Driven into Poverty: Walkable Urbanism and the Suburbanization of Poverty

David Moser pens a compelling essay that examines the ways in which sprawling auto-dependent land use patterns exacerbate poverty. As more low-income individuals and families are pushed to the suburbs, "this problem is gaining urgency."
dno1967b / Flickr

"There are many reasons suburbs make the experience of poverty worse, but first among them is that automobiles are really expensive," argues Moser. "Purchasing, maintaining, repairing, insuring, and fueling a car can easily consume 50% or more of a limited income. For someone struggling to work themselves out of poverty, these expenses can wreck havoc on even the most diligent efforts to maintain a monthly budget."

"The lower one’s income, the greater is the proportional advantage of living in a walkable, 'car-optional' neighborhood. Those with limited financial resources can benefit from walkability the most. But due to the scarcity and cost of urban housing, low-income people are being driven away from walkable urbanism and into auto-dependent sub-urbanism."

Moser uses Seattle as a case study to demonstrate that the types of environments most able to support auto-free lifestyles also have the highest rents, whereas those neighborhoods with more affordable prices also have the lowest walkability scores.

The solution? Moser says "[t]he only way to slow this process is to build enough housing to meet the demand, preferably near transit." Efforts to limit development and preserve existing "neighborhood character" must be defeated, he asserts.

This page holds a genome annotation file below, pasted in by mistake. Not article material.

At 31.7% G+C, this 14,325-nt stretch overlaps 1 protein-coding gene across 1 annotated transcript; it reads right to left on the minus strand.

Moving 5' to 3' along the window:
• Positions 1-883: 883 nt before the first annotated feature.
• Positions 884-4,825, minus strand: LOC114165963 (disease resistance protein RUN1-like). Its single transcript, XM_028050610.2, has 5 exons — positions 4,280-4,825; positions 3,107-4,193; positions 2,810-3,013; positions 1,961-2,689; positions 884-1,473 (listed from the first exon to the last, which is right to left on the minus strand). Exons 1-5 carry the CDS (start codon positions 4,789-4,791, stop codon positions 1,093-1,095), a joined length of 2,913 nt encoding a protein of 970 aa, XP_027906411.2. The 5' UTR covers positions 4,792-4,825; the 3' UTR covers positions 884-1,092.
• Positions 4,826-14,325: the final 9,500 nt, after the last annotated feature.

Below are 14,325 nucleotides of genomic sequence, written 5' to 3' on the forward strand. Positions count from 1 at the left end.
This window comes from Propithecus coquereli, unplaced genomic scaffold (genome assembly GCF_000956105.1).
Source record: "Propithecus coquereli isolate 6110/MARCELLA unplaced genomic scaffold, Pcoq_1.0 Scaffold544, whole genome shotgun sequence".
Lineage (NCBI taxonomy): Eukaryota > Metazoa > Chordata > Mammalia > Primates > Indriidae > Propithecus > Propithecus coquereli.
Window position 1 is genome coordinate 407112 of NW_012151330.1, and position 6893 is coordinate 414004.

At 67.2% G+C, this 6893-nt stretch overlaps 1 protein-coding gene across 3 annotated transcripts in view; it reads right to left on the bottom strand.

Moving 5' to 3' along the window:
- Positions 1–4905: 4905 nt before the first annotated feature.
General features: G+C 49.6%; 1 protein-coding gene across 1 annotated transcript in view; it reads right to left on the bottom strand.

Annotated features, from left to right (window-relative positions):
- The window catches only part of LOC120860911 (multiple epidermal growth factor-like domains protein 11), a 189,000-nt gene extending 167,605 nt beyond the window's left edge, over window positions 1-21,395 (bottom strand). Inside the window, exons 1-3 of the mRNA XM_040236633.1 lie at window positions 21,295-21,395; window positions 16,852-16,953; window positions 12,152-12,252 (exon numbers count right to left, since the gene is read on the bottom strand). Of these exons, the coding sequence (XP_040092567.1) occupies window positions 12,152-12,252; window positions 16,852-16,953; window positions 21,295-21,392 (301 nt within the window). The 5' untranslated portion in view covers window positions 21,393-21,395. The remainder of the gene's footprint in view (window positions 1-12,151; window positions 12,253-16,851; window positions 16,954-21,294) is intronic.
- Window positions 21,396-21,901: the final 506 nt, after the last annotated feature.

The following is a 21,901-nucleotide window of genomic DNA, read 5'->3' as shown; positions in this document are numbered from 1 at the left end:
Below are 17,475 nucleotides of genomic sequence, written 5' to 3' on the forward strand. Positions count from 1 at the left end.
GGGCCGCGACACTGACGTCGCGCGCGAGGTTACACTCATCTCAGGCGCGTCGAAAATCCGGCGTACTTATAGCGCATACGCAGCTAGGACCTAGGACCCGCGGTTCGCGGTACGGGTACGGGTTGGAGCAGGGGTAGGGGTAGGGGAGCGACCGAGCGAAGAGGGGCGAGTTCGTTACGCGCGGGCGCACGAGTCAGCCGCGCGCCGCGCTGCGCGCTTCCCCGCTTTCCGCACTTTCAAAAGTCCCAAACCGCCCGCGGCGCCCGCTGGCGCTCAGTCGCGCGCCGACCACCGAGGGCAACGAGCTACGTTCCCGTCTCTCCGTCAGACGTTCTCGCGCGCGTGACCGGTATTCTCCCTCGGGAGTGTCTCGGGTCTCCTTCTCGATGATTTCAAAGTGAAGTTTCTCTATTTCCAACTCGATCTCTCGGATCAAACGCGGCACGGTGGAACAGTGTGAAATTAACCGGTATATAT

Full Story:  Driven into Poverty: Walkable urbanism and the suburbanization of poverty


Book cover of the Guide to Graduate Planning Programs 4th Edition

Thinking about Grad School?

New! 4th Edition of the Planetizen Guide to Graduate Urban Planning Programs just released.
Starting at $24.95

Prepare for the AICP Exam

Join the thousands of students who have utilized the Planetizen AICP* Exam Preparation Class to prepare for the American Planning Association's AICP* exam.
Starting at $209
Wood necklace with city map

City Necklaces

These sweet pendants are engraved on a cedar charm with a mini map of selected cities. The perfect gift for friends and family or yourself!
Book cover of Contemporary Debates in Urban Planning

Contemporary Debates in Urban Planning

Featuring thought-provoking commentary and insights from some of the leading thinkers and practitioners in the field.